We trace the he­roes of Black­pool’s 1970-71 An­glo Ital­ian Cup suc­cess

The Football League Paper - - NEWS - By Neil Fissler

MICKEY BURNS’ ex­tra-time win­ner against Bologna in the An­glo-Ital­ian Cup Fi­nal pro­vided Black­pool with their big­gest suc­cess since the Matthews Cup Fi­nal in 1953.

But it was most un­ex­pected as Black­pool, with only six wins in all com­pe­ti­tions all sea­son, fin­ished bot­tom of the First Di­vi­sion.

The club, who had brought in Bob Stokoe as manager in De­cem­ber 1970, had al­ready com­mit­ted them­selves to play in the com­pe­ti­tion long be­fore the sea­son ended.

The An­glo-Ital­ian Cup was tagged on to the end of the cam­paign and Black­pool faced two home games against Verona, which ended 3-3, and Roma, who ran out 3-1 win­ners.

Burns scored in both games but the Seasiders trav­elled to Italy with lit­tle ex­pected. Stokoe in­tro­duced young­sters like Tommy Hutchi­son, Den­nis Wann,Tony Green and Alan Ain­scow into the squad.

It worked. Hutchi­son and Wann both scored in the 4-1 win in Verona and Hutchi­son fol­lowed it up with an­other in the 2-1 victory against Roma.

Burns said:“Bob Stokoe came in quite late in the sea­son and he was a good mo­ti­va­tor. That helped and he also brought in one or two younger play­ers.

“It was prob­a­bly one of the flukes of the sea­son. I don’t think the club ex­pected to win it, es­pe­cially if you looked at the teams in our group.”


Black­pool fin­ished top of the English sec­tion with 15 points: two for each win, an­other for a draw – but also one point for each of the ten goals they scored!

It gave them one more point than Swin­don and they faced Bologna in the fi­nal. They won an Ital­ian sec­tion which in­cluded In­ter Mi­lan and Sam­p­do­ria as well as Roma.

Bruno Pace gave the home side a first-half lead in front of 26,000 fans be­fore John Craven lev­elled things up af­ter 62 min­utes to force extratime.

In the 99th minute, Burns picked up a Wann pass 25 yards out and slammed home a shot which gave Bologna keeper Giuseppe Vavas­sori no chance.

“I will al­ways re­mem­ber the fi­nal be­cause it was a boil­ing hot day and they played it in the af­ter­noon for some rea­son,” re­called Burns.

“We went 1-0 down in the first half, then John Craven scored and the game went to ex­tra-time. We had one or two play­ers who were al­most crawl­ing off the pitch with cramp! Luck­ily, I scored the win­ner from 25 yards.”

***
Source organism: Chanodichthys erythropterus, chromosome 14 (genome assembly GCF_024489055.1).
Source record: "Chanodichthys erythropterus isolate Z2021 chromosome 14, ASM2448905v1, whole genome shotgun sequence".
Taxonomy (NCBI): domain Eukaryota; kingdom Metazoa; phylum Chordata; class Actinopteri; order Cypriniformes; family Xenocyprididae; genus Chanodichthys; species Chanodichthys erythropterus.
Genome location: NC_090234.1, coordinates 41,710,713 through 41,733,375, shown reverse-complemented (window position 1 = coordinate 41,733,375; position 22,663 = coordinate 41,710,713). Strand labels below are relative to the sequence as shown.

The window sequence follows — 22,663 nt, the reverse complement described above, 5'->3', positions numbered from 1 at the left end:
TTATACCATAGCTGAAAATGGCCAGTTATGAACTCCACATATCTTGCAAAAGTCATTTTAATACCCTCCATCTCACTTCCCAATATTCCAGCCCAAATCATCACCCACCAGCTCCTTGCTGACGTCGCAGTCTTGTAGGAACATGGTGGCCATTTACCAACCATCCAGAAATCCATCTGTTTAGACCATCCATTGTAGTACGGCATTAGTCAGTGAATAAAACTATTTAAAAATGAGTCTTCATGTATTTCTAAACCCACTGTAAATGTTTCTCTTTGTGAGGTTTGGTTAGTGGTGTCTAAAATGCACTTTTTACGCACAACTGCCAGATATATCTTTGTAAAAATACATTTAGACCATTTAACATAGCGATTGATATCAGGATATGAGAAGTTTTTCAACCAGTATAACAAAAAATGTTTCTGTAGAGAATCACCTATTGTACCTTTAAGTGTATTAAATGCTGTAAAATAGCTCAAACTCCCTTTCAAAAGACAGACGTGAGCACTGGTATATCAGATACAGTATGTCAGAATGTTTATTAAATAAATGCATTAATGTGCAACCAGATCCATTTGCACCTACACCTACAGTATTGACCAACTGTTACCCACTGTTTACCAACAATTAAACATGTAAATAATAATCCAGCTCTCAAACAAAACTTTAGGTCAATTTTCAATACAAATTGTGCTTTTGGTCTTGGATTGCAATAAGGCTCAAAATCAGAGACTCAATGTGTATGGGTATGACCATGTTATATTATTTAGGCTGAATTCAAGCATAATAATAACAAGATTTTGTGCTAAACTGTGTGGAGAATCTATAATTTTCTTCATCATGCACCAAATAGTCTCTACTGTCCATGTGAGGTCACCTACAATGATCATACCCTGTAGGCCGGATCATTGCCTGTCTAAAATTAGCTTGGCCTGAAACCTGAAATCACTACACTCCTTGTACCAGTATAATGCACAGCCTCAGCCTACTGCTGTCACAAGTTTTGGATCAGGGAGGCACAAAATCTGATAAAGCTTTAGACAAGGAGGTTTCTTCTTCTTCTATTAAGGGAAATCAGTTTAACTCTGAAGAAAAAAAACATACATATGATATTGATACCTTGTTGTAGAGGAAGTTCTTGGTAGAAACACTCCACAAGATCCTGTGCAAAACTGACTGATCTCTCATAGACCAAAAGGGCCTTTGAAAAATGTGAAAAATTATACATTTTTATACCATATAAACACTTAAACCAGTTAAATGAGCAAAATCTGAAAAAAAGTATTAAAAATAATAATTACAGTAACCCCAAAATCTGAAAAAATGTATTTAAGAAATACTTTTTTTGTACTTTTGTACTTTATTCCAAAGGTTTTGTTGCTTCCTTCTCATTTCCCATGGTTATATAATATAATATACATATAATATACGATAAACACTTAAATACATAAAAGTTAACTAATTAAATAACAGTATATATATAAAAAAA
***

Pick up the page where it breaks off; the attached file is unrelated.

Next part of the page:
1. Dave Hat­ton: Ended his ca­reer as player-manager of Bury. Re­turned to Black­pool to be­come an es­tate agent be­fore get­ting in­volved in com­mer­cial in­sur­ance. 2. Harry Mow­bray: Af­ter work­ing for the Aus­tralian gov­ern­ment, he re­turned to Scot­land to live in Dun­fermline, where he worked for a hos­pi­tal­ity and cater­ing com­pany. 3. Harry Thom­son: Set­tled in Barrow for 42 years work­ing as a grounds­man for the lo­cal coun­cil. He died of throat can­cer in March 2013, aged 72. 4. Glyn James: Re­mained in the Black­pool area run­ning a post of­fice and then laun­dry and dry clean­ing busi­ness. Cus­tomers in­cluded his for­mer em­ploy­ers. 5. Bill Bent­ley: He re­turned to his na­tive Stoke-on-Trent and be­came a win­dow cleaner in Tren­tham. He is now re­tired, living in North Stafford­shire. 6. Peter Ni­chol­son: Coached at Bolton’s academy and worked for the club in a com­mer­cial ca­pac­ity. Moved on to coach at Black­burn and is at Bolton work­ing in cor­po­rate hos­pi­tal­ity. 7. John Craven: Coached in the United States and died of a heart attack on a visit to Canada in De­cem­ber 1996, aged 49. 8. Adam Black­law: Set­tled in Burn­ley run­ning a newsagents, then the Cross Keys pub and worked as a care­taker at Colne and Nel­son Col­lege. He died in Fe­bru­ary 2010, aged 72. 9. Terry Al­cock: Stayed in the Black­pool area, be­com­ing li­censee of the Black­pool Sup­port­ers’ Club be­fore run­ning sev­eral other pubs in the lo­cal area. 10. Mickey Burns: Joined the coach­ing staff at Mid­dles­brough be­fore go­ing to work for the Pro­fes­sional Foot­ballers’ As­so­ci­a­tion as ed­u­ca­tion of­fi­cer prior to re­tir­ing in 2004. 11. Tommy Hutchi­son: Fa­mously scored at both ends in the 1981 FA Cup Fi­nal. He lived in South Wales while spend­ing nearly 20 years as Bris­tol City’s com­mu­nity of­fi­cer but has now re­turned to live in his na­tive Scot­land. 12. Jimmy Arm­field: Af­ter man­ag­ing Bolton Wan­der­ers and Leeds United, he be­came a jour­nal­ist with the Daily Ex­press and is still a match sum­mariser for BBC 5 Live. 13. Tony Cole­man: He set­tled in Australia where he drove a truck for the state rail­way and has worked as a bar man in Thai­land. 14. Tony Green: Af­ter his ca­reer ended, Tony be­came a maths teacher at Hodg­son High School, Poul­ton-le-Fylde and then Mill­field High School near his home in Thorn­ton, Lan­cashire. 15. John Hughes: Lives in Llangefni, An­gle­sey, and ran a fam­ily car sales busi­ness, R& M J Hughes & Son. NOT PIC­TURED Alan Ain­scow: Af­ter work­ing in a sport cen­tre, he man­aged a newsagents and worked for the post of­fice be­com­ing a de­liv­ery driver in Orm­skirk. Ron­nie Brown: Set­tled in the Brad­ford area where he fin­ished his ca­reer and has worked as a porter at Brad­ford Royal In­fir­mary for many years. John Bur­ridge: Af­ter play­ing for 29 clubs, he be­came a goal­keep­ing coach in the Mid­dle East and is now a tele­vi­sion pun­dit. Fred Kemp: Now lives in Wolver­hamp­ton and worked in the fam­ily busi­ness sell­ing of­fice fur­ni­ture. John Mur­ray: For­mer youth devel­op­ment of­fi­cer at New­cas­tle United be­fore be­com­ing staff coach and skills trainer for Texas Light­ning, Dal­las. Fred Pick­er­ing: Lives in Mill Hill, Black­burn, and worked as a fork­lift truck driver. Neil Rams­bot­tom: Af­ter go­ing into the fi­nan­cial ser­vices in­dus­try, he be­came a qual­ity con­troller for an in­sur­ance com­pany. Alan Sud­dick: He lived in Black­pool near Bloom­field Road and was in­volved in a dec­o­rat­ing busi­ness un­til his death in March 2009 af­ter a battle against can­cer, aged 64. Alan Tay­lor: He con­tin­ued to live in the lo­cal area and worked as an au­di­tor in the li­censed trade un­til his re­tire­ment. Den­nis Wann: Af­ter re­tir­ing, he owned a cou­ple of newsagents in the Lytham St Annes area.